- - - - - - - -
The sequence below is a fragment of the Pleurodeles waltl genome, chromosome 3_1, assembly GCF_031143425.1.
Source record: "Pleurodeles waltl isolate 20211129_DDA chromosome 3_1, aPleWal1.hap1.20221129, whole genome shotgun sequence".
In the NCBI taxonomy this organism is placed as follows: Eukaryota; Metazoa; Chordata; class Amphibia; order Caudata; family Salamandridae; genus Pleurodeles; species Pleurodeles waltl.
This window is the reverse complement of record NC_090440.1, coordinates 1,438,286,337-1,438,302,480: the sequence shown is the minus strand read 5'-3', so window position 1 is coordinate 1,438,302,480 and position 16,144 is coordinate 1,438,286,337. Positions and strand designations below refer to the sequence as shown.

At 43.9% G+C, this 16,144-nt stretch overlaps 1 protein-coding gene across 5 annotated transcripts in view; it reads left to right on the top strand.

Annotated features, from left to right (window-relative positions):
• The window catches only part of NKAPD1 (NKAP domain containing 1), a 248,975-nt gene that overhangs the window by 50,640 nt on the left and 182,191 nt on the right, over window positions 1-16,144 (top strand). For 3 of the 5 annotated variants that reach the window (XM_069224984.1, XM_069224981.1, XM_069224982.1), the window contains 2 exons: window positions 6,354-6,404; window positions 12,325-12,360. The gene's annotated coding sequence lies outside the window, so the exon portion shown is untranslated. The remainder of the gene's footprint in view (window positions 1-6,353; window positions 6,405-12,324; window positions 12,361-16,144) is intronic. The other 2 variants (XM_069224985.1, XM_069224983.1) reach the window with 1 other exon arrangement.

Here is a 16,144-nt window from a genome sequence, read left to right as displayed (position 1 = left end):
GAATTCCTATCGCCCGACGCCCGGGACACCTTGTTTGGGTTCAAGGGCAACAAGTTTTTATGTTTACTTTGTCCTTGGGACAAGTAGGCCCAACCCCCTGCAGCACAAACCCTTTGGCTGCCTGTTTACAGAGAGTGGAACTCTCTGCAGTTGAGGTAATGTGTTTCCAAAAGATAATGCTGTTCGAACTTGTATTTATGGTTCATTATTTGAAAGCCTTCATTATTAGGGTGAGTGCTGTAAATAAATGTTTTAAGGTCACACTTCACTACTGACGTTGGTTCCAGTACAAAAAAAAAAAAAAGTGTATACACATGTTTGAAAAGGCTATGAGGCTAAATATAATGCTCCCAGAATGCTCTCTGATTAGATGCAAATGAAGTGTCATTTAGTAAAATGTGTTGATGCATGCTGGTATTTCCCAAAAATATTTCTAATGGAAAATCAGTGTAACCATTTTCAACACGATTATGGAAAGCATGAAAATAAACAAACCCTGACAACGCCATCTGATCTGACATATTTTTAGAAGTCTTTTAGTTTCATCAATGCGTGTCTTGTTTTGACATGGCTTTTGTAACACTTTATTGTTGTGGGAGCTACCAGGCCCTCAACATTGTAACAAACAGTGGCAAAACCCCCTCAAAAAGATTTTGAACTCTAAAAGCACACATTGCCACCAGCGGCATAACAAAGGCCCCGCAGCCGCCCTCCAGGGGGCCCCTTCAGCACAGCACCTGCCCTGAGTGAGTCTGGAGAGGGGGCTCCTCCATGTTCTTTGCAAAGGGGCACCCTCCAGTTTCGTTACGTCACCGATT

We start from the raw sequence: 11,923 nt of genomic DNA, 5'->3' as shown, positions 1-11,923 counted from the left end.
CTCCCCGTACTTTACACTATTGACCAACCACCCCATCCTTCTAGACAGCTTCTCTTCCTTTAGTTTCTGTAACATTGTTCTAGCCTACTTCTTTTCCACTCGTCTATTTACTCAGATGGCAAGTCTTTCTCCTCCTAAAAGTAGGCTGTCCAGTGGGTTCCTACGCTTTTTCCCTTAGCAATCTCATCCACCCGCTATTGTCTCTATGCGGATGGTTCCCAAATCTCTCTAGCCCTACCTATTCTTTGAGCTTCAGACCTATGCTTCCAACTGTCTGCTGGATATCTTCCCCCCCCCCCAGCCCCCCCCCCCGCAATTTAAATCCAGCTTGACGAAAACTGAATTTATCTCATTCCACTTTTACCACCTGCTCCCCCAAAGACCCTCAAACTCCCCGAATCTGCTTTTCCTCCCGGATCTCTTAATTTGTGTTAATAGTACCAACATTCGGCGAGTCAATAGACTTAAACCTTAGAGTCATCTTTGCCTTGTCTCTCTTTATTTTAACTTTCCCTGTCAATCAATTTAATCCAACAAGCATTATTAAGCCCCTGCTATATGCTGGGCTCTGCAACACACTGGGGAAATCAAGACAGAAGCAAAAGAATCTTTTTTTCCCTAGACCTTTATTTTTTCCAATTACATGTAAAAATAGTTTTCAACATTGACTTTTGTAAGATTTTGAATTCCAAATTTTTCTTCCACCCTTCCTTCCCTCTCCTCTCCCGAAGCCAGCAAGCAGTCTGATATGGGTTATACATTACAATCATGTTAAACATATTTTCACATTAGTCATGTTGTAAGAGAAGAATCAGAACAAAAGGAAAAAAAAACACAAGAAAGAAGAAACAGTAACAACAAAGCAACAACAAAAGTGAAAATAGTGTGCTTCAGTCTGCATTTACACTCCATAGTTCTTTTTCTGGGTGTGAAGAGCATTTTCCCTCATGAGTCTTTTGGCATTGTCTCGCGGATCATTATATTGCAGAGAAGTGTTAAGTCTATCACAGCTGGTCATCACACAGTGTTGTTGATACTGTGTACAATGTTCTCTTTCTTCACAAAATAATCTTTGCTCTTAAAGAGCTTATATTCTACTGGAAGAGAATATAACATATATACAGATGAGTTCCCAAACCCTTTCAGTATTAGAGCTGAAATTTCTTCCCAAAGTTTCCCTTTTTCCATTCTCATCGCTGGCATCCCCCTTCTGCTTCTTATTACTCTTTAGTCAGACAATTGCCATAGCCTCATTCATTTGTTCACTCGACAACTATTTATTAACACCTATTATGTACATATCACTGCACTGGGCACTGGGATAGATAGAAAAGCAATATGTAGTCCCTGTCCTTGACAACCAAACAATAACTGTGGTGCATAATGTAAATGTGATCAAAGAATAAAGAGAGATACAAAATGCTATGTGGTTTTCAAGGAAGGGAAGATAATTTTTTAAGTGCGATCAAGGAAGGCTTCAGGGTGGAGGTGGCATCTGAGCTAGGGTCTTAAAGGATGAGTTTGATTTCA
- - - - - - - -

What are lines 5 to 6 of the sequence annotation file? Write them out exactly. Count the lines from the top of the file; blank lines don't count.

At 43.9% G+C, this 16,144-nt stretch overlaps 1 protein-coding gene across 5 annotated transcripts in view; it reads left to right on the top strand.

Annotated features, from left to right (window-relative positions):